I have been in Vietnam and Thailand twice during the last twenty months, and talked with hundreds of our pilots. I have spent a great deal of time with our commanders in the field. I spend most of nearly every day with senior Air Force generals at Headquarters. I find neither a clique of irresponsible militarists nor a set of supermen who have the only right way to succeed in a terribly complex and difficult war.

What I see is a group of professionals who understand how to apply airpower within the constraints which the larger picture imposes, and who have done so in a very precise and skillful way.   I see a group many of whom are fighting their third war—and in all three, airpower has played a vital role. I see men who understand the military picture and who appreciate the fact that this is not simply a military conflict.  They know it has unique diplomatic, international-political, and other important components.  They are thoughtful; they are loyal to their military and civilian superiors; they have integrity.

Spike Momyer in Saigon, Jack Ryan in Honolulu, and J. P. McConnell in Washington are neither irresponsible advocates of the use of airpower nor men who pretend to have all the answers.  They know their job.  They make their recommendations on the basis of military and other factors as they see them, but recognize that the factors other than the immediate military situation not only enter the picture but in many cases can be overriding. They recognize that all factors—the military factors, the intelligence estimates, the international and diplomatic situation—must be balanced by the authorities constitutionally responsible for making the overall decisions.  And when those decisions are made, our airmen—from the Chief of Staff through the pilots who fly and crews who maintain the aircraft—carry them out promptly and with professional skill.

Our Air Force leaders and the people of the Air Force are not justly served by either of two implications. They are not justly served by the implication that our top officers oppose national policies and are right in doing so. Neither are they done justice by the implication that they oppose national policies but are wrong in doing so. In fact, our military leaders support national policies, and they carry them out superbly.

Because many of you have “felt the heat in the kitchen”—to paraphrase President Truman—you have the advantage of being able to put today’s events and attitudes into their proper perspective. You had—some still have—a part in the hammering-out process through which decisions are made in our government. You understand this process and trust its inherent rightness. Those of you here tonight, therefore, can make a special contribution by assisting others to understand the real issues at stake as well as by helping those in authority to meet the difficult problems at hand. To do so is to do no more than you have always done—and in the true tradition of our Air Force.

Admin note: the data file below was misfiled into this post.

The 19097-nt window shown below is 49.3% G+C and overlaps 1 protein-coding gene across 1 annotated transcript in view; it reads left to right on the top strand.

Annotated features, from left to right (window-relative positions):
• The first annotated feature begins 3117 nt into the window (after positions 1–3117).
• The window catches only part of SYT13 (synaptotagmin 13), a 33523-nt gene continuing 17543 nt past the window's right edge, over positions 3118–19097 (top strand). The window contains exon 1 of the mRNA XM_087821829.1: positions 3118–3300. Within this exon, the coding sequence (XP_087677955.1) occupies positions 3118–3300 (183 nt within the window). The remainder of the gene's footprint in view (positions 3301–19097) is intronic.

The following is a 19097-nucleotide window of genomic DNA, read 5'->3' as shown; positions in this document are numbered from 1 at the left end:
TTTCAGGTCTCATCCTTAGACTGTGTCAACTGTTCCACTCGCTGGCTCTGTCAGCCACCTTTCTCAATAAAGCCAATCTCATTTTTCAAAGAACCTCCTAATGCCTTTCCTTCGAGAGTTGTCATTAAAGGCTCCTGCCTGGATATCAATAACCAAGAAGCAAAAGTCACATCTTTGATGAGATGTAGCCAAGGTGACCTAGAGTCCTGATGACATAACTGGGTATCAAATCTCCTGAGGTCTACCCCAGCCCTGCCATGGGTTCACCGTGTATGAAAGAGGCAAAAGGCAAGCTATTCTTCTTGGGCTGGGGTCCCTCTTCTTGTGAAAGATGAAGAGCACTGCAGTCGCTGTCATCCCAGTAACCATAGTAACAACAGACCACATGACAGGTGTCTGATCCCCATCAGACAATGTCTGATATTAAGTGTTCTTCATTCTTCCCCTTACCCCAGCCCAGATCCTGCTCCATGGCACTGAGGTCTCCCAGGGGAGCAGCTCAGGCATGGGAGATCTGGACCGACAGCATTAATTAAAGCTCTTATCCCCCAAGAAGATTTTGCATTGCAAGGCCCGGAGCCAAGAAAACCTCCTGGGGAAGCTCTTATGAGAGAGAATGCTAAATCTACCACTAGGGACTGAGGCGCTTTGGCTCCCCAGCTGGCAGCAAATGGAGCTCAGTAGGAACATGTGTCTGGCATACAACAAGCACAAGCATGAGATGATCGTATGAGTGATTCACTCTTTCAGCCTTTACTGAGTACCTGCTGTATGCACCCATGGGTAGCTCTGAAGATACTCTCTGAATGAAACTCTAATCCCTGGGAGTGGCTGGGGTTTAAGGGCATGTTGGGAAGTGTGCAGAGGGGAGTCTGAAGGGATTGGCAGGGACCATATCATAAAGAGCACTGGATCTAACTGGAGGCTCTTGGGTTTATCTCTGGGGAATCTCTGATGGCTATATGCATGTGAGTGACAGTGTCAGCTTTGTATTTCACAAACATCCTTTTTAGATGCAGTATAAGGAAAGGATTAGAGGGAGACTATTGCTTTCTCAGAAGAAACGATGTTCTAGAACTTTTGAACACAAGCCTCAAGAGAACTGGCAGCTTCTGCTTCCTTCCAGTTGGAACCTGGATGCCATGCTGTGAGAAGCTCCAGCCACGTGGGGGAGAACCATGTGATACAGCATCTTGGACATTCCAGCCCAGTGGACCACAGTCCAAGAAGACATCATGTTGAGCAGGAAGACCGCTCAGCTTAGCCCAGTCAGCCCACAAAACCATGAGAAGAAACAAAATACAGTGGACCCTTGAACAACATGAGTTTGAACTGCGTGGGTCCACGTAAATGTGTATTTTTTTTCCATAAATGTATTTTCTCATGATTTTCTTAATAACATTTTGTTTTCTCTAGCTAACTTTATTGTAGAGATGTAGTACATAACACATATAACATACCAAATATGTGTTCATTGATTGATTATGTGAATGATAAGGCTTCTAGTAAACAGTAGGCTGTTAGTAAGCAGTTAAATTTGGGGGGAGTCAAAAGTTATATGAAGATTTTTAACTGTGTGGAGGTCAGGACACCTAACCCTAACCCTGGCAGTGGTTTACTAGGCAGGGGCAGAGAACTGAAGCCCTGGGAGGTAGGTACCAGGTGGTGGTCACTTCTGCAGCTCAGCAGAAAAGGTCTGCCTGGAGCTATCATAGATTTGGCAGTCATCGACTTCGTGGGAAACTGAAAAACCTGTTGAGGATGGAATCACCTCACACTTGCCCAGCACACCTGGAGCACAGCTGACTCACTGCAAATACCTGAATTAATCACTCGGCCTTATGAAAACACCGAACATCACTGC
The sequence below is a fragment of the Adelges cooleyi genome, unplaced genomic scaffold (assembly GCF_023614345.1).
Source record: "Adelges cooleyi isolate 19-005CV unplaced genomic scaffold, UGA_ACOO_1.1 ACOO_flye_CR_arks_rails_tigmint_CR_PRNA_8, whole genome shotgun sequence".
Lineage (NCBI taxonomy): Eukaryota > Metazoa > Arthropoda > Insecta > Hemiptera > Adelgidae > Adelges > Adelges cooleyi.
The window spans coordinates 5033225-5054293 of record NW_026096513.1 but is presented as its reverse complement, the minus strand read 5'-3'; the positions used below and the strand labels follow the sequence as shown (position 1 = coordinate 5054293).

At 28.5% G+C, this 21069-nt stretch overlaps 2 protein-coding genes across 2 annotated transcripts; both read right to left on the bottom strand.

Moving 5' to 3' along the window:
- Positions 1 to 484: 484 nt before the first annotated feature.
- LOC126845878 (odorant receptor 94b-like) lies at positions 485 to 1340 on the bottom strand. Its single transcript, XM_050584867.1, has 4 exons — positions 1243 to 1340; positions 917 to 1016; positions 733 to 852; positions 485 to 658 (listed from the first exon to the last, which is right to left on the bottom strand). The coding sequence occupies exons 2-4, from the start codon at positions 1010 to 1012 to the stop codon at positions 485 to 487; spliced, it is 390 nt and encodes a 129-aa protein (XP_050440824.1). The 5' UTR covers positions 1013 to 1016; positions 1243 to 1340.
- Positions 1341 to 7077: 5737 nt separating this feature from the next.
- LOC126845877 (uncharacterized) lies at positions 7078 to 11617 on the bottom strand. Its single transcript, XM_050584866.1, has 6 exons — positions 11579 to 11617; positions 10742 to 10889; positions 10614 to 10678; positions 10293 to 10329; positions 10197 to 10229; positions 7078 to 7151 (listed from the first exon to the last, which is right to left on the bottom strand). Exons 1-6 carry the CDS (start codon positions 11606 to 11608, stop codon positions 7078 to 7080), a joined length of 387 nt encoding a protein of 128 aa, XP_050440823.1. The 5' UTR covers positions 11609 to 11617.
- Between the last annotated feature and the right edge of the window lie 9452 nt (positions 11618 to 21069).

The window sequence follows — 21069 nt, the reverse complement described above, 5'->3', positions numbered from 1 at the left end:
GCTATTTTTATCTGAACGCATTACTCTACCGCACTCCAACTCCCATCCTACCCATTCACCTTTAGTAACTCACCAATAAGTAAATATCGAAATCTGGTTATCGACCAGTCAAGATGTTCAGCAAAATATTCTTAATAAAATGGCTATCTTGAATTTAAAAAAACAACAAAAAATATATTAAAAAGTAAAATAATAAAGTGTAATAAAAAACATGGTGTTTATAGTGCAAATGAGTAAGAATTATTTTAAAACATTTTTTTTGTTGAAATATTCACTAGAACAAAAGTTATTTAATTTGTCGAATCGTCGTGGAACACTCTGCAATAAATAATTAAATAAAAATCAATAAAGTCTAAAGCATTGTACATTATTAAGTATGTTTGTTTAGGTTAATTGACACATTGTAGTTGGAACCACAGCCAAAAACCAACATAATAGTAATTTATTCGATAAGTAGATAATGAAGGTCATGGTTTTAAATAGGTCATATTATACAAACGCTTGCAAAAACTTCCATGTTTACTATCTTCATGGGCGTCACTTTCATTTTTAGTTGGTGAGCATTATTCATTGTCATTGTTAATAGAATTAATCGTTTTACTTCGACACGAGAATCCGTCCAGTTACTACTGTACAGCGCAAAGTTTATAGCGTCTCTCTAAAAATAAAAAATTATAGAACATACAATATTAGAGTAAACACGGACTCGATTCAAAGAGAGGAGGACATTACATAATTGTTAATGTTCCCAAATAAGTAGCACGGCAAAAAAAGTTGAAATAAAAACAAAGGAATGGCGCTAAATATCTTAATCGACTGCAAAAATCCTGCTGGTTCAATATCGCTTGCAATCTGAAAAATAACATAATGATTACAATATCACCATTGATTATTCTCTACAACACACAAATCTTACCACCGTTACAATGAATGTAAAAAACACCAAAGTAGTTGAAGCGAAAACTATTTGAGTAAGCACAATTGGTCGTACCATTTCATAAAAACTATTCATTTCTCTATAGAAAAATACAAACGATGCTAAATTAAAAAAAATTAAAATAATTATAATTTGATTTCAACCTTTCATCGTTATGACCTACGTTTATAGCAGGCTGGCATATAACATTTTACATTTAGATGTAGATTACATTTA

* * * * * * *

In April of 1968, Maj Gen G. B. Simler, HQ USAF Director of Operations, discussed “Airpower in Southeast Asia.”11  He brings out some good points regarding air power doctrine and application. His speech is made about a month after President Johnson announces he intends to seek a political solution to the war in Vietnam.

“It is unfortunate that the applications of airpower in  North Vietnam (NVN) and in South Vietnam (SVN) are all too often considered as separate entities, examined individually, and judged in isolation one from the other. The main thought I would like to leave with you today is that they are in fact interdependent and should be indivisible.

On command and control in SEA: “The command line is straightforward from the Joint Chiefs to the Commander-in-Chief, Pacific (CINCPAC) who has operational control of airpower in Southeast Asia. CINCPAC operates through his component commanders at Pacific Air Forces, and Pacific Fleet, to Seventh Air Force; Carrier Task Force 77, and the 3rd Marine Amphibious Force.

The Commander Seventh Air force is also Deputy Commander for Air Military Assistance Command, Vietnam, (MACV). He controls all U.S. Air Force air assets, certain U.S. Marine Corps assets, but none of the Army air assets. The Navy and Air Force are charged to coordinate their respective air efforts in Southeast Asia.

These divisions of responsibility exist in recognition of several real life factors … While the command interrelations are complicated and less than perfect, they are a fact of life and are being made to operate satisfactorily through the individual initiative and dedication of all concerned.

On airpower as the influencing factor: “Since 1965 airpower in SEA has been the influencing factor. If it were not for the timely introduction of airpower in 1965 the picture would be entirely different … All too often there is a tendency to obscure the important relationship between combat operations in the north and those in the south. This in turn leads to their consideration as two separate wars. The conflict in Southeast Asia is an entity. All of its aspects and areas are related. It is for this reason air operations against North Vietnam have a direct bearing on the conflict in South Vietnam …

Comments on objectives of war: “To date, the force application has been in consonance with limited objectives. Nonetheless airpower has increased the time that it takes NVN to move men and equipment and made it increasingly difficult to have these men in fighting shape and adequately equipped when they reach their destination.

By its very nature, the air campaign against the north has political and psychological implications that at times tend to overshadow its military effects. On the other hand, it is the force that gets the greatest attention of North Vietnam. It is an inherent part of our total strategy in SEA. Simply stated, if we intend to prevail we must counter enemy designs and overt aggression with one purpose, one strategy, one war.